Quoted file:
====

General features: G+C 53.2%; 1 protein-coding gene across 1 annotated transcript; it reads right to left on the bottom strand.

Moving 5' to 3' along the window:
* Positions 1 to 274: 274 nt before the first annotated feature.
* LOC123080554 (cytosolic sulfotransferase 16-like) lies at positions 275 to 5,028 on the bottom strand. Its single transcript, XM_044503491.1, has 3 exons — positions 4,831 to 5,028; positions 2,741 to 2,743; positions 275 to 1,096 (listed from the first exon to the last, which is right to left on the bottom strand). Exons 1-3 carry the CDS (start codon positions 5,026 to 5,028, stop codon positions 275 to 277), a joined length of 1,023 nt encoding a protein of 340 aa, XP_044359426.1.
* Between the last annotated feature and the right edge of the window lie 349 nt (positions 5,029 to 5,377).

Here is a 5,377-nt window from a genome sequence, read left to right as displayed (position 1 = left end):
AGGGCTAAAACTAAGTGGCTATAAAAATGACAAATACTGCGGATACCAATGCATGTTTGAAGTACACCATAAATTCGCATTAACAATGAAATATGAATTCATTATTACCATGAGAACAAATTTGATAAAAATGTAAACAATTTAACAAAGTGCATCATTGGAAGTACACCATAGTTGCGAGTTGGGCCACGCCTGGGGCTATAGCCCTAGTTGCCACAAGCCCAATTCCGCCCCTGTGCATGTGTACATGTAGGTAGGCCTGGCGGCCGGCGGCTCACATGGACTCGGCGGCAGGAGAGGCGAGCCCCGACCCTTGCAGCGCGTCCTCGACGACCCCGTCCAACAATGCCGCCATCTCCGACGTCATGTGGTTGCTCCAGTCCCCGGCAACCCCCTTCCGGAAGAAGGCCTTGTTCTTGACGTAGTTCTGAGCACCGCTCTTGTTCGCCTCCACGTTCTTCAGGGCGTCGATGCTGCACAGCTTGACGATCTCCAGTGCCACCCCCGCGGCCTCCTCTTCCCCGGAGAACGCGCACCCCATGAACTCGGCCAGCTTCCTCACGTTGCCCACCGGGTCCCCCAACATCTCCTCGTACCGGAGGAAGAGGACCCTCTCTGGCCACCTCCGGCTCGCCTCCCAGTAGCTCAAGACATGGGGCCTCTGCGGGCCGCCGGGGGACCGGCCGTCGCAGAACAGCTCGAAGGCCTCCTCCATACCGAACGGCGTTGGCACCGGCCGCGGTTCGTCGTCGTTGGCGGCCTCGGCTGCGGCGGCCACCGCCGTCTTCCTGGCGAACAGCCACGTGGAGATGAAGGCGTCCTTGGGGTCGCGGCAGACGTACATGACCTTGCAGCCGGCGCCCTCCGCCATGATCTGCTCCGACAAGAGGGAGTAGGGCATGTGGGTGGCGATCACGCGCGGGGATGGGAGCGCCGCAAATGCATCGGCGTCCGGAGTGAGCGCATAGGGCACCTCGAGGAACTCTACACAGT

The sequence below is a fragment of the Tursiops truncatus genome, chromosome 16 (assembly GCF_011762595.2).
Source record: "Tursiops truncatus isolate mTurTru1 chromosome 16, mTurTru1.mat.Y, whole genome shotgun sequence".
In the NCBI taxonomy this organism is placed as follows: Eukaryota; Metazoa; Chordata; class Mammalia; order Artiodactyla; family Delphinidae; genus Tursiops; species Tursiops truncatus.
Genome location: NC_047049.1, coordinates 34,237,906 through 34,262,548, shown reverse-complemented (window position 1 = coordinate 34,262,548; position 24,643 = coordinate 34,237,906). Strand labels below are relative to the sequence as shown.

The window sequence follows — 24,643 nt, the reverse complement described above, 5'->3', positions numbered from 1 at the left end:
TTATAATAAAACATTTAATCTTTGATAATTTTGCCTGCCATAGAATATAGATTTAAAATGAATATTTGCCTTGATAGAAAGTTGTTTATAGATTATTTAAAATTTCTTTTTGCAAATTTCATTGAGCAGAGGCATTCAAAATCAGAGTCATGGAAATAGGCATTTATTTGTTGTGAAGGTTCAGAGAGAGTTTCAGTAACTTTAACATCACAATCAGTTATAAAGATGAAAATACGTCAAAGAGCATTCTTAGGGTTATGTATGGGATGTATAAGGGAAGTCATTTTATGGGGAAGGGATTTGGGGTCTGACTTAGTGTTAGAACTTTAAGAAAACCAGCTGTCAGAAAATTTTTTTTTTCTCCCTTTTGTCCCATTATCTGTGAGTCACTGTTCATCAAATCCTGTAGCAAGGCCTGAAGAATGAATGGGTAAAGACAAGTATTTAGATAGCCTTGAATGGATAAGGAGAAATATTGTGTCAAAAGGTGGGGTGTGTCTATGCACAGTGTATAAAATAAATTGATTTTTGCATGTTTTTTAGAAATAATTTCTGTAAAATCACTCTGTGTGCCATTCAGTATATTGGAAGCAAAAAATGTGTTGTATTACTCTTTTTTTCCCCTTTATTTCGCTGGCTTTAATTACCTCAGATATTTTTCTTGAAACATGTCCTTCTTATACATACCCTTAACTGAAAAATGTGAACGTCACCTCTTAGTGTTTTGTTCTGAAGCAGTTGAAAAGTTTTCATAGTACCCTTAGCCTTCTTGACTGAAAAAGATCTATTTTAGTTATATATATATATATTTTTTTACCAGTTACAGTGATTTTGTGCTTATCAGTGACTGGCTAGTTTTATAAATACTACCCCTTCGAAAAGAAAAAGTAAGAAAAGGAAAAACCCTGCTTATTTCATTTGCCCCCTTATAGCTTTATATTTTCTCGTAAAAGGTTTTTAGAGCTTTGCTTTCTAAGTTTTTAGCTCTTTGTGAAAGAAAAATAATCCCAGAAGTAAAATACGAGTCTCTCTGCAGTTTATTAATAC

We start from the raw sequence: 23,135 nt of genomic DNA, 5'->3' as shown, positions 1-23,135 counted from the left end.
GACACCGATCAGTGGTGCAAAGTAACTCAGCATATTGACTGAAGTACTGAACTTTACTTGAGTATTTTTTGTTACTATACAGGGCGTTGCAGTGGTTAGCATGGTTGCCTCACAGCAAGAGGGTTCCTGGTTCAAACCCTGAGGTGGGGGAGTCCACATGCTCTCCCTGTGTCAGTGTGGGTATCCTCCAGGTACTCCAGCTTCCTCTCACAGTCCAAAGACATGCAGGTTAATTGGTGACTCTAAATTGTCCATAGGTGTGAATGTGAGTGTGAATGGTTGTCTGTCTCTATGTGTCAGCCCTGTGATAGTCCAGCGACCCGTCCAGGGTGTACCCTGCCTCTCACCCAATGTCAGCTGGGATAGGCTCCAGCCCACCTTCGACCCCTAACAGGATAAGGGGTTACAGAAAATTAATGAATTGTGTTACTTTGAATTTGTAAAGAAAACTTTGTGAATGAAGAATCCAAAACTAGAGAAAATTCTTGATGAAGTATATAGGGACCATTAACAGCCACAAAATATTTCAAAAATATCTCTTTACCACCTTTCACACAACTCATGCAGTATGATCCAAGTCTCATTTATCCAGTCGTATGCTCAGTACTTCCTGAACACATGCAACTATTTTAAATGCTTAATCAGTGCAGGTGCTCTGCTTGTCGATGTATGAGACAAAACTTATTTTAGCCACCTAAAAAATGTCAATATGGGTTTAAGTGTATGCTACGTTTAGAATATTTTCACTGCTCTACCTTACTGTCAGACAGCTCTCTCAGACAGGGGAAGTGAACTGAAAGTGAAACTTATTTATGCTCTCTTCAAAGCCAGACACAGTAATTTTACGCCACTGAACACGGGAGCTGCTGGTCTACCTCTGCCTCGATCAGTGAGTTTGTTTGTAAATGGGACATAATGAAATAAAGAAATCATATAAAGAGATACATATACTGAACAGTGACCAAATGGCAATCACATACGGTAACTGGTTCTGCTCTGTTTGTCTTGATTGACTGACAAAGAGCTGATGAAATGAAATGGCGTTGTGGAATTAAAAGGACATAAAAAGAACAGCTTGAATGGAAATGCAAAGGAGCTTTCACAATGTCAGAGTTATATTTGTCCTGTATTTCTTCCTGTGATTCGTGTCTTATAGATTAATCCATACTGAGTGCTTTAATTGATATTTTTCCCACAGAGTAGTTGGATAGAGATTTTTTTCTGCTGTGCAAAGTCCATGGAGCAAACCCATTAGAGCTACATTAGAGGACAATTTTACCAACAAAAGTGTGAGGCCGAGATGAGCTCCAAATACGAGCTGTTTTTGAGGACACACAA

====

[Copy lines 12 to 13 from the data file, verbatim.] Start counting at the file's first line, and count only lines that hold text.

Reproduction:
The window sequence follows — 24,643 nt, the reverse complement described above, 5'->3', positions numbered from 1 at the left end:
TTATAATAAAACATTTAATCTTTGATAATTTTGCCTGCCATAGAATATAGATTTAAAATGAATATTTGCCTTGATAGAAAGTTGTTTATAGATTATTTAAAATTTCTTTTTGCAAATTTCATTGAGCAGAGGCATTCAAAATCAGAGTCATGGAAATAGGCATTTATTTGTTGTGAAGGTTCAGAGAGAGTTTCAGTAACTTTAACATCACAATCAGTTATAAAGATGAAAATACGTCAAAGAGCATTCTTAGGGTTATGTATGGGATGTATAAGGGAAGTCATTTTATGGGGAAGGGATTTGGGGTCTGACTTAGTGTTAGAACTTTAAGAAAACCAGCTGTCAGAAAATTTTTTTTTTCTCCCTTTTGTCCCATTATCTGTGAGTCACTGTTCATCAAATCCTGTAGCAAGGCCTGAAGAATGAATGGGTAAAGACAAGTATTTAGATAGCCTTGAATGGATAAGGAGAAATATTGTGTCAAAAGGTGGGGTGTGTCTATGCACAGTGTATAAAATAAATTGATTTTTGCATGTTTTTTAGAAATAATTTCTGTAAAATCACTCTGTGTGCCATTCAGTATATTGGAAGCAAAAAATGTGTTGTATTACTCTTTTTTTCCCCTTTATTTCGCTGGCTTTAATTACCTCAGATATTTTTCTTGAAACATGTCCTTCTTATACATACCCTTAACTGAAAAATGTGAACGTCACCTCTTAGTGTTTTGTTCTGAAGCAGTTGAAAAGTTTTCATAGTACCCTTAGCCTTCTTGACTGAAAAAGATCTATTTTAGTTATATATATATATATTTTTTTACCAGTTACAGTGATTTTGTGCTTATCAGTGACTGGCTAGTTTTATAAATACTACCCCTTCGAAAAGAAAAAGTAAGAAAAGGAAAAACCCTGCTTATTTCATTTGCCCCCTTATAGCTTTATATTTTCTCGTAAAAGGTTTTTAGAGCTTTGCTTTCTAAGTTTTTAGCTCTTTGTGAAAGAAAAATAATCCCAGAAGTAAAATACGAGTCTCTCTGCAGTTTATTAATAC